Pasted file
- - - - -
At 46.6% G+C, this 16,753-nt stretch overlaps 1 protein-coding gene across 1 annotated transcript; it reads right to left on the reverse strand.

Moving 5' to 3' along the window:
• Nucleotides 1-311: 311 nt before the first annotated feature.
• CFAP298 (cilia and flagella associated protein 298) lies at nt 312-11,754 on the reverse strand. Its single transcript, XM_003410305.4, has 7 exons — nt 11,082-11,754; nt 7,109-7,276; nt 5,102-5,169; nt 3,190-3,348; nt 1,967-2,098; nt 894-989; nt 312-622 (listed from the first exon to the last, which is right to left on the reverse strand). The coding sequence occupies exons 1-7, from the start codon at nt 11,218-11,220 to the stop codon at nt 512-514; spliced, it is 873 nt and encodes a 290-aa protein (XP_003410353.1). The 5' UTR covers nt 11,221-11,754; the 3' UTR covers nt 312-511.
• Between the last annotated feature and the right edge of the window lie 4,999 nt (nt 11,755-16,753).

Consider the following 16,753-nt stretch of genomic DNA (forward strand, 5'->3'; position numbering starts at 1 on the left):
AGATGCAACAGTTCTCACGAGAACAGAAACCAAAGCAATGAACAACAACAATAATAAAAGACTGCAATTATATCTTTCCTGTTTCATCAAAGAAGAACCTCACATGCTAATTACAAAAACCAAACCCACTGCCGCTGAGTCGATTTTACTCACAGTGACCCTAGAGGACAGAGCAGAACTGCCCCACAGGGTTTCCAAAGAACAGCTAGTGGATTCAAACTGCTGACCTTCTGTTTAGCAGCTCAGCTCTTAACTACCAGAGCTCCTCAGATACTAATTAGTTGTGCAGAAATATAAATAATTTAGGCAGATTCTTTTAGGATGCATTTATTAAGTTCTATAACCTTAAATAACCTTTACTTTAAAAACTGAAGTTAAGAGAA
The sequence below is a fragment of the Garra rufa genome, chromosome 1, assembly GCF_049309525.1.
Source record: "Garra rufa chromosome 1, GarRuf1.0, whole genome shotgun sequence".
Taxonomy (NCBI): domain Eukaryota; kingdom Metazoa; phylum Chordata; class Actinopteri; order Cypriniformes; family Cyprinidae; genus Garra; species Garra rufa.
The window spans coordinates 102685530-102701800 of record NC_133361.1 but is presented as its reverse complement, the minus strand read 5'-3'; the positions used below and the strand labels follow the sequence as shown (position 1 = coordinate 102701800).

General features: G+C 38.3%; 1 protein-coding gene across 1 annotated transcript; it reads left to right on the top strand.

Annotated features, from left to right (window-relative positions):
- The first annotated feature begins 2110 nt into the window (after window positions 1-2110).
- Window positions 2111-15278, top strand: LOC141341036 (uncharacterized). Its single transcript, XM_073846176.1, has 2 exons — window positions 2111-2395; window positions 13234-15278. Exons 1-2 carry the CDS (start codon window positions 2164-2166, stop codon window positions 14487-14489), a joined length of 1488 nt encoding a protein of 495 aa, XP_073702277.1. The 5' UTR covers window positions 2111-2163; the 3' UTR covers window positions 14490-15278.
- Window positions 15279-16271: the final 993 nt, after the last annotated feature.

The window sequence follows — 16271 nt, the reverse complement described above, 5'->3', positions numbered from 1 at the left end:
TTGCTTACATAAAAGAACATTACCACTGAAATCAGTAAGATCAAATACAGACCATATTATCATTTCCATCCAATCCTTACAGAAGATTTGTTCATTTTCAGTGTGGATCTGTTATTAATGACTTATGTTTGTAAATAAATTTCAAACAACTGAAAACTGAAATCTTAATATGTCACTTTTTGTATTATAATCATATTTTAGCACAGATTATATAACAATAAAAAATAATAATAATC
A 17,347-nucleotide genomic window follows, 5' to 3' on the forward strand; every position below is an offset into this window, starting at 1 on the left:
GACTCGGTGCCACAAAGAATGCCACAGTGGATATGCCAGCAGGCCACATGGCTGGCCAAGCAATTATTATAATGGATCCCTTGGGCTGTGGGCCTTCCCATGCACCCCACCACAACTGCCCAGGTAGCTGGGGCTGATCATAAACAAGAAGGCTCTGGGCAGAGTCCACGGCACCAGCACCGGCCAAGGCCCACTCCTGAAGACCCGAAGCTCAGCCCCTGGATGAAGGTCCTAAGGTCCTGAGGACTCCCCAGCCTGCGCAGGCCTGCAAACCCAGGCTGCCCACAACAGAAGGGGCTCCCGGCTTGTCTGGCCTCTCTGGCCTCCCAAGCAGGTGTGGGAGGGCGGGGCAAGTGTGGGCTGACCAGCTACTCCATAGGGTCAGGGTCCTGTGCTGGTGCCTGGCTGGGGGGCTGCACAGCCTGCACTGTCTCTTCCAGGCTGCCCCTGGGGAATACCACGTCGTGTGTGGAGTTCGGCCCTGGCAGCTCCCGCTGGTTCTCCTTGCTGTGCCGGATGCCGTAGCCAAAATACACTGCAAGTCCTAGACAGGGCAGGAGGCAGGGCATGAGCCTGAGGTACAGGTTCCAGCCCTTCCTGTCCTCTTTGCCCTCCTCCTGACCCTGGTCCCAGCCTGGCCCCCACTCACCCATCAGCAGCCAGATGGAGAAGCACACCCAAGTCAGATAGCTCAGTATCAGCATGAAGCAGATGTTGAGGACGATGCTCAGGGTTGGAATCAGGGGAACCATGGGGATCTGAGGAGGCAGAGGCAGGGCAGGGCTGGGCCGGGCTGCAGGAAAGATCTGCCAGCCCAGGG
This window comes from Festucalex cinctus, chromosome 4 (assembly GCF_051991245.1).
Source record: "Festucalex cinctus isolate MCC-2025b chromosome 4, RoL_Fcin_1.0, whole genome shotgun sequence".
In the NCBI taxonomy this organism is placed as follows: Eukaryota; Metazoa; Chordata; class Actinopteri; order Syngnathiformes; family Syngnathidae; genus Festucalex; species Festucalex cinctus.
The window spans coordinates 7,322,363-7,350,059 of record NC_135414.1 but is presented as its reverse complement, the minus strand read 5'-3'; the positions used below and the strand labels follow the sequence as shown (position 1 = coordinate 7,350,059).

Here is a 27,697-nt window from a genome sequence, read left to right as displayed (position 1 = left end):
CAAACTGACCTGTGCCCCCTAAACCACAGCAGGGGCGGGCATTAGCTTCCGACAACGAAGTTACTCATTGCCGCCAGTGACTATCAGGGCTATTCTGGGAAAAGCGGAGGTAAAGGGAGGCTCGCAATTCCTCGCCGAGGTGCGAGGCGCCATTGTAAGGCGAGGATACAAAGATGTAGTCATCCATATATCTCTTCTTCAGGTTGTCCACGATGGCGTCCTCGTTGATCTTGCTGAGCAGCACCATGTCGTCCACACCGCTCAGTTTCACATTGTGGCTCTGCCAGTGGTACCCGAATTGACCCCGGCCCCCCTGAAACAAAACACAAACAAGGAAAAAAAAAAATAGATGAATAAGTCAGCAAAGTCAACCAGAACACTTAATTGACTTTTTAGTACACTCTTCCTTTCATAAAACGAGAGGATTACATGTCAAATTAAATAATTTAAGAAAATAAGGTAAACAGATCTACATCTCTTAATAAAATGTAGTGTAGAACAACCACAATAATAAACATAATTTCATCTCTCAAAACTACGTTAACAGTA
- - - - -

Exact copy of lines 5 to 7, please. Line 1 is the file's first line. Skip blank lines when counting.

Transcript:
• Between the last annotated feature and the right edge of the window lie 4,999 nt (nt 11,755-16,753).

Consider the following 16,753-nt stretch of genomic DNA (forward strand, 5'->3'; position numbering starts at 1 on the left):
AGATGCAACAGTTCTCACGAGAACAGAAACCAAAGCAATGAACAACAACAATAATAAAAGACTGCAATTATATCTTTCCTGTTTCATCAAAGAAGAACCTCACATGCTAATTACAAAAACCAAACCCACTGCCGCTGAGTCGATTTTACTCACAGTGACCCTAGAGGACAGAGCAGAACTGCCCCACAGGGTTTCCAAAGAACAGCTAGTGGATTCAAACTGCTGACCTTCTGTTTAGCAGCTCAGCTCTTAACTACCAGAGCTCCTCAGATACTAATTAGTTGTGCAGAAATATAAATAATTTAGGCAGATTCTTTTAGGATGCATTTATTAAGTTCTATAACCTTAAATAACCTTTACTTTAAAAACTGAAGTTAAGAGAA